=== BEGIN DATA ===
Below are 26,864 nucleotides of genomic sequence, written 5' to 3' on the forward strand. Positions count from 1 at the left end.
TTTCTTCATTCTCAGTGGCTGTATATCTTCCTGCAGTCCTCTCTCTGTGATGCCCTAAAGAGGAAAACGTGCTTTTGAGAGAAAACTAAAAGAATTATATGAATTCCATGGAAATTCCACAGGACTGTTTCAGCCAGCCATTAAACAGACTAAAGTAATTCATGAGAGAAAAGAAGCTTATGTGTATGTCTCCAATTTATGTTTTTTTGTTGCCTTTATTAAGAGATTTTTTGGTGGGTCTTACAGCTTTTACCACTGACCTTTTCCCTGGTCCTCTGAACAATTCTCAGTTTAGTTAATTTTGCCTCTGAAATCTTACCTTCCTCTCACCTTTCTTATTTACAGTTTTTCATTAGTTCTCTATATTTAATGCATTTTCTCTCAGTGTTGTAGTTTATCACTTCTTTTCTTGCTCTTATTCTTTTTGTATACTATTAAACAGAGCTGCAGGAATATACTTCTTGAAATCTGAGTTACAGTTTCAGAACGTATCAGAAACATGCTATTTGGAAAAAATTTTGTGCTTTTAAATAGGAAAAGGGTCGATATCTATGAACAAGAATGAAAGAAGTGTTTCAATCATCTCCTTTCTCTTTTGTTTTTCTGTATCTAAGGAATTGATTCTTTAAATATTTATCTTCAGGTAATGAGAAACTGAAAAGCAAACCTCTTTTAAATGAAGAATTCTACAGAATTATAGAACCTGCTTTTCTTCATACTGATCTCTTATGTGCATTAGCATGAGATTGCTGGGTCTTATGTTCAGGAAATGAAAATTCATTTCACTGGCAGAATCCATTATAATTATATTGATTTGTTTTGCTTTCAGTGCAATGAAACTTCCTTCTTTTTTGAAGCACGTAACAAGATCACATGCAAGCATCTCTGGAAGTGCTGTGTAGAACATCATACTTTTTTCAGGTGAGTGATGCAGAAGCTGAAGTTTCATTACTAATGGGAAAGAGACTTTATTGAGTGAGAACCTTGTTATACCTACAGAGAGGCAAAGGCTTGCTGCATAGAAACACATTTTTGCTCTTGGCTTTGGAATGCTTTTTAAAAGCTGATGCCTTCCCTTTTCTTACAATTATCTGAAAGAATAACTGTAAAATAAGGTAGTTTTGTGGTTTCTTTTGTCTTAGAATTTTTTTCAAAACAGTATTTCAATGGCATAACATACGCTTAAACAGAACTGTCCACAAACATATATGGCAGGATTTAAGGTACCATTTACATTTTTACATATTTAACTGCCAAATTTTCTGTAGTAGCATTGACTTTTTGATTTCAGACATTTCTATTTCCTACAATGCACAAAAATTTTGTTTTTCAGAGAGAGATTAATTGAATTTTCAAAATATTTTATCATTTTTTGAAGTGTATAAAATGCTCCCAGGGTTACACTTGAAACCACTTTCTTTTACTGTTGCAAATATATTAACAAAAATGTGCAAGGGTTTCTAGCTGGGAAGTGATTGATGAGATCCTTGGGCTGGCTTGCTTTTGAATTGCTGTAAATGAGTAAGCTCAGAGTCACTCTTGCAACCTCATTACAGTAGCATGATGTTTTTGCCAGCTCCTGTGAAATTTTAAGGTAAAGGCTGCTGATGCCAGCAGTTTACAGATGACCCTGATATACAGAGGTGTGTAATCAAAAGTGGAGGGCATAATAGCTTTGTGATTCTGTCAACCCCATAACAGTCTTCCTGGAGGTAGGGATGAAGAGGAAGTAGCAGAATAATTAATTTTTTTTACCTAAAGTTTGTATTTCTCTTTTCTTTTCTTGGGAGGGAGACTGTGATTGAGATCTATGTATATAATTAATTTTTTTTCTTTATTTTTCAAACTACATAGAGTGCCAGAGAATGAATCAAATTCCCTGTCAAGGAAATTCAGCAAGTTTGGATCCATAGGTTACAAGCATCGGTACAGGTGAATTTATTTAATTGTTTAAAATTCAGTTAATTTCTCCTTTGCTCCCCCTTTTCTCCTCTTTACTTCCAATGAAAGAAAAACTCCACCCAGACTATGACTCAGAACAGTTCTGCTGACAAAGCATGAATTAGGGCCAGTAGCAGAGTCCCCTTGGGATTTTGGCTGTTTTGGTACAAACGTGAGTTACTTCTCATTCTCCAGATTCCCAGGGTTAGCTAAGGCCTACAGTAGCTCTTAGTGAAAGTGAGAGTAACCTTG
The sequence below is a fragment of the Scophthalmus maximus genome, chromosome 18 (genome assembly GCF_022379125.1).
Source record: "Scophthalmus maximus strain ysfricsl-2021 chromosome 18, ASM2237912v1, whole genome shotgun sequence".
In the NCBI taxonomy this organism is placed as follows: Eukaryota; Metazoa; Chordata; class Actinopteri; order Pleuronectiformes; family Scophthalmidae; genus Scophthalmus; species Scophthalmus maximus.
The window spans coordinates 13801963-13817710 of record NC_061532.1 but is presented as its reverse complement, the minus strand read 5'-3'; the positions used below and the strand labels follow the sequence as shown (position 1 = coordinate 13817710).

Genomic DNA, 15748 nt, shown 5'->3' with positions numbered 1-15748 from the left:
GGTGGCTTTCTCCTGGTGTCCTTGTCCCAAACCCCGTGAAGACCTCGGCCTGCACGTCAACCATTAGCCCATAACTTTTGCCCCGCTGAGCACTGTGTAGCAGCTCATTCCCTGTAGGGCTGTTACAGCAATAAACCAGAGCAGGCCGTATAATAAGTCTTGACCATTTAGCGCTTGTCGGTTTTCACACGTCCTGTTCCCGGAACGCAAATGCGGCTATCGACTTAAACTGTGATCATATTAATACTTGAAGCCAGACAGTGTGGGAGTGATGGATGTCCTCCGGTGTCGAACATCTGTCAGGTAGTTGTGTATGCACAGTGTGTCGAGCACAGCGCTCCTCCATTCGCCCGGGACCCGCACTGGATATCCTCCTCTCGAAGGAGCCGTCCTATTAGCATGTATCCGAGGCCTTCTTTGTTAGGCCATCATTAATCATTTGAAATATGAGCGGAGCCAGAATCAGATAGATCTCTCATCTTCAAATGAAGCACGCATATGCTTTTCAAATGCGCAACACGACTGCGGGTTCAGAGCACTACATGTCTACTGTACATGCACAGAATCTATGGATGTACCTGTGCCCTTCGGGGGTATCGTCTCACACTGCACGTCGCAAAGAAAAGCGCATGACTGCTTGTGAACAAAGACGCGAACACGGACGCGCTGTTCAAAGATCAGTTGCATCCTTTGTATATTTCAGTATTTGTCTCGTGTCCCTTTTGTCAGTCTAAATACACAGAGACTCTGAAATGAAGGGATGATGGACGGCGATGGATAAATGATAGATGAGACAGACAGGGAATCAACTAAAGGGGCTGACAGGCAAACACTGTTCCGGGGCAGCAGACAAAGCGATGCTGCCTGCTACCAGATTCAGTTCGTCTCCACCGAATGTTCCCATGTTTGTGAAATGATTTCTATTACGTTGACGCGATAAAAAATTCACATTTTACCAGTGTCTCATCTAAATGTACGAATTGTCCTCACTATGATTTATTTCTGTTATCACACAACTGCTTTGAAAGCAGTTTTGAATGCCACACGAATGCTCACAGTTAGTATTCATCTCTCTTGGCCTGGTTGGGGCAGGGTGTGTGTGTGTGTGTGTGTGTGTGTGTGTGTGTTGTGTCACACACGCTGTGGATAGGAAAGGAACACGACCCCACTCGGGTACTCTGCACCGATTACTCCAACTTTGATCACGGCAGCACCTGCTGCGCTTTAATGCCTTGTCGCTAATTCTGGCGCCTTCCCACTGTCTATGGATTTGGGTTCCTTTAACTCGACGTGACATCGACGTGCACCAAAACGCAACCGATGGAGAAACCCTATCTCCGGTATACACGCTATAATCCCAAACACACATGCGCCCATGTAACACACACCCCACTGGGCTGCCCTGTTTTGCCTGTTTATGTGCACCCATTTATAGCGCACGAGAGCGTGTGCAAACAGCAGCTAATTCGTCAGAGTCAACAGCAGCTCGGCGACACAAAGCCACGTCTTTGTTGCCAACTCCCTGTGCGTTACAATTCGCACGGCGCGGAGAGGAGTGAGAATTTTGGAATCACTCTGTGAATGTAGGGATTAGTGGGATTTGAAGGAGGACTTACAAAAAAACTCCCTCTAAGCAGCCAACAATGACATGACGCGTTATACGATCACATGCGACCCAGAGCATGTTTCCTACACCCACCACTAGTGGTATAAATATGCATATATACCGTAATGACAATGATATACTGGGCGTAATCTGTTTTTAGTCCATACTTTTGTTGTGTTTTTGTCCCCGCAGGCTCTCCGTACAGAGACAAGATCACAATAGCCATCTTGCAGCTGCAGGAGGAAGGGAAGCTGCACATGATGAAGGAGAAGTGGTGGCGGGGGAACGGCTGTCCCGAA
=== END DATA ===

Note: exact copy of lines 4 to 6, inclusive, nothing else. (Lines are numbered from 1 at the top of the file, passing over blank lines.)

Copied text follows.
Source record: "Scophthalmus maximus strain ysfricsl-2021 chromosome 18, ASM2237912v1, whole genome shotgun sequence".
In the NCBI taxonomy this organism is placed as follows: Eukaryota; Metazoa; Chordata; class Actinopteri; order Pleuronectiformes; family Scophthalmidae; genus Scophthalmus; species Scophthalmus maximus.
The window spans coordinates 13801963-13817710 of record NC_061532.1 but is presented as its reverse complement, the minus strand read 5'-3'; the positions used below and the strand labels follow the sequence as shown (position 1 = coordinate 13817710).